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Boxoffice-December.20.1952

exasi ''More than seven

exasi ''More than seven and a quarter million i Savings Bonds . . . worth at maturity more than $236,444,000" m I. L. tOLUEIlT President, Chrysler Corporation *'A planned program of thrift is essential to personal, material security. The regular purchase of V.S. Savings Bonds can be a sound part of any savings program, along with investment in a home and proper insurance protection. Chrysler Corporation employees support the Payroll Savings Plan for the purchase of- U. S. Savings Bonds. They have bought more than seven and a quarter million of the bonds, tvorth at maturity more than $236,444,000. Such systenuitic thrift not only benefits them, but strengthens the economy of their country." Largely as a result of consistent thrift by Payroll Savers, Americans todav hold a casli value of more than S49 hillioii in Defense Bonds. This figure is $7.5 billion greater than at the end of the war. Every month, 7,500,000 employees of more than 43,000 companies buy $l.i() million more in Defense Bonds. Think of tiie reservoir of future purchasing power represented in the more than §49 billion that men and women liavc put aside for the proverbial rainy day. Consider still another benefit to industry. The Payroll Saver is a serious worker. Records of many companies prove that lost-lime accidents decrease, absenteeism is reduced and production improves as enrollment in the Payroll Plan goes up. If your (-ompany does not have the Payroll Savings Plan ... or if you have the Plan and employee participation is less than 50% • • • call the attention of your President or Chief Executive to Two Easy Steps to a Successful Payroll Savings Plan 1. Phone, wire or write to Savings Bond Division, U.S. Treasury Department, Suite 700, Washington Building, Washington, D. C. 2. Your State Director, Savings Bond Division, will tell you bow to conduct a simple, person-to-person canvass that will put a Payroll Application Blank in the hands of every employee. That is all management has to do. Your emi>loyees will do the rest. They, like thou ands of Chrysler employees, want to provide for their personal security. The V. S. Government does not pay jor this advertising. The Treasury Department thanks, Jor their patriotic donation, the Adverlising Council and BOXOFFICE "I Chan 72 BOXOFFICE :: December 27, 1953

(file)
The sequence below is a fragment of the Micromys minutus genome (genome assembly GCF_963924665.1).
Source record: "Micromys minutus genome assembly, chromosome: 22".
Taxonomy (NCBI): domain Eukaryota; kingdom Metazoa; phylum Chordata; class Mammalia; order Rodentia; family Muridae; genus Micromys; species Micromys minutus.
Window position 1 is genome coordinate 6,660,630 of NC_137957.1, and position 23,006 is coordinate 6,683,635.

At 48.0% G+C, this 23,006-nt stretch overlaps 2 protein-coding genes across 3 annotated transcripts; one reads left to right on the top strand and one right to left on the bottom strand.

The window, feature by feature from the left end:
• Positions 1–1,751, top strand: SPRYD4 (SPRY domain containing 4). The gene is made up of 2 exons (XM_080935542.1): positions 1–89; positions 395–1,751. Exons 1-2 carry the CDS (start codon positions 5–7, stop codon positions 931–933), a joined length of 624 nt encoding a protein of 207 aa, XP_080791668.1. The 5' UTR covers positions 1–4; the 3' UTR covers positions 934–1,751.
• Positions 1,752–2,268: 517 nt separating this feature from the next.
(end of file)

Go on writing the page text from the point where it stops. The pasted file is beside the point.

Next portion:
I I DALLAS—Members . Movietime MAJOR ACCOMPLISHMENTS SEEN FOR INDUSTRY IN '53 Texas Leaders Anticipate Progress on Harmony Incentive Selling of the executive board oJ Texas COMPO expressed optimism and enthusiasm on the business outlook ot 1953 lat a special year-end meeting here recently ;(19). ^Kyle Rorex, executive director, asserted; A spirit or gratitude prevailed among those 'present for the successful year Just ending And discussions of future plans reflected faith jiind confidence In the activities for the com- |;ng year." !VIT.4L LEADERSHIP ESSENTIAL Karl Hoblltzelle, founder and president of Interstate circuit, stated: "The year 1953 ihould see Industry under less governmental control as a result of the recent general election which will mean the salvation of many |;ypes of business including our own. It Is Itally Important that we continue to pro- Ide alert and competent leadership in order t our standards of entertainment contly Improve to serve an ever-lncreasngly critical public." R. J. O'Donnell. vice-president and geniral manager of Interstate and national dlector of Movietlme U.S.A.: "As a result of lovietime and other COMPO activities we ave made a definite step forward, but we lave only begun to undertake the many ac- »mpUshments that lie within the realms of lur potentialities. Such great projects as he Motion Picture World Exposition, schediled for the Texas state fair In E>allas next all, and subsequently the 22-car streamliner (Jovietime train scheduled for a nationwide our could be our greatest assets for sucess. We look forward to a continuation of he fine product coming out of Hollywood can pre-sell these pictures In dltion to selling the value and Importance if our industry to the people." )PTI>nSTIC ON REPE.AL Col. H. A. Cole, chairman of the board of Lllied Theatre Owners of Texas and national lairman of the COMPO tax repeal camlign: "We have every reason to believe that efforts in the tax repeal campaign will lar fruitful returns to the industry during he coming year, but this will represent only partial solution of our problems. The year 953 will see our thoughts directed toward Stablishing interindustry harmony with the itroduction of an 'Incentive selling program' hich will benefit both exhibition and disributlon. Thus will require a cooperative |)jrit and a period of experimentation to ive Its value, and I feel that Texas will le the testing grounds for this Important iroject." Ed Rowley, president of Rowley United leatres: "Cinerama represents a milestone the progress of our industry, and In the iming years could prove to be a revolutionchange. Envisioning this probability we [.hould begin now to make plans for transi- (Continued on next page) Foresee Important Gains in Motion Picture Industry Henry Ileeve I'll i I Islcv Col. H. .\. < ole C Uudr KzrII Ed Rowley Kyle Rorex Paul Short R. J. O'Donnell Dallas Variety Folk Carve Turkey With 80 Boys at Big Ranch Dinner DALLAS—The dining hall at the Variety Club Boys Ranch was filled to capacity on Sunday evening (21) for the annual yuletide party. Louis Charninsky, dressed as Santa Claus, distributed the large number of practical gifts to the more than 80 boys at the ranch. Al Reynolds, chairman of the Boys Ranch committee, introduced the members of the Boys Ranch committee who were seated at the head table—Wilbur Marshall, Kendall Way, Charles Darden, John Rowley and Bert Graelz, and mentioned those unable to attend, Harold Schwarz, Doctor O'Dell and Riddings Lee. Conley Lovelace, director of the home, introduced the members of his staff to the as- .sembled guests—Mr. and Mrs. W. W. Parker, Mr. and Mrs. Jim Heath. Mr. and Mrs. Jay Green, Mr. and Mrs. "Red" Teague and Mrs. Lovelace. Claude Taylor still was in the hospital as a result of a stroke suffered on Thanksgiving day. C. A. Dolsen, chief barker, introduced Mrs, Dora Foster, director of the Freeman Memorial clinic: Mrs. Glen Carson, director of Hope Cottage, and Mrs. Edna Gladney of the Edna Gladney Home in Fort Worth. Dolsen spoke briefly about his interesting experiences with the ranch, beginning with his first acquaintance witli its activities at Copperas Cove, and later "a great dream" becoming a living reality at Bedford. "A lot of credit is due many men." he said. He gave Al Reynolds credit for aggressively taking over the goals and plans of the previous ranch committee and moving forward with them. "We have a great respect and appreciation." he said, "for the people who go about their work quietly, and with this in mind I want to introduce Mrs. Reynolds and her daughter Marjorie. who have spent hundreds of hours in behalf of the ranch and for the boys. Marjorie spent many hours instructing the boys in the care of chickens, and Mrs. Reynolds has done the sewing and repairing of hundreds of items of clothing. They both performed the herculean task of buying all of these lovely gifts and wrapping each one carefully for the boys." "We have spent many years of time and money, but now lets go over to the other side and see what fine results we have achieved. I am sure you will agree they are well worUi the time and effort. Here is a boy who spent eight years at the ranch and is now in the world making his own way. He left the ranch six years ago and Ls now a fine citizen. Marine Sgt. Clifton Osborn from Cisco, Tex. Another man with us tonight has been away from the ranch two years and is married and earning his way successfully, Alton Brantley. We want these and all of tContinued on next page) bOXOFFICE December 27. 1952 sw 75